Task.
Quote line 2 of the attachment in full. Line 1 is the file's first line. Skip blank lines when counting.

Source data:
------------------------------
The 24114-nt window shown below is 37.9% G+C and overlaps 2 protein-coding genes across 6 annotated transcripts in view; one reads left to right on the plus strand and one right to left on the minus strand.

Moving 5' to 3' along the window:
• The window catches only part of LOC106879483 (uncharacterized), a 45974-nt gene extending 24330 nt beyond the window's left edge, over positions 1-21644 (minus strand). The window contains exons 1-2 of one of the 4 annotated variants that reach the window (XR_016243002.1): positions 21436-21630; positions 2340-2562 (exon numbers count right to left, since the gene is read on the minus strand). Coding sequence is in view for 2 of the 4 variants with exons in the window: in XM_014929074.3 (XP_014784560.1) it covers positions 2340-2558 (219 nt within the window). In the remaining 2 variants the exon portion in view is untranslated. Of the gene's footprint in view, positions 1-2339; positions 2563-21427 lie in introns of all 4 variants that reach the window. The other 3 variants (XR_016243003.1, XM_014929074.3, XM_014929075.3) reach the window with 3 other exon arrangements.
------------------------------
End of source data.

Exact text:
Moving 5' to 3' along the window: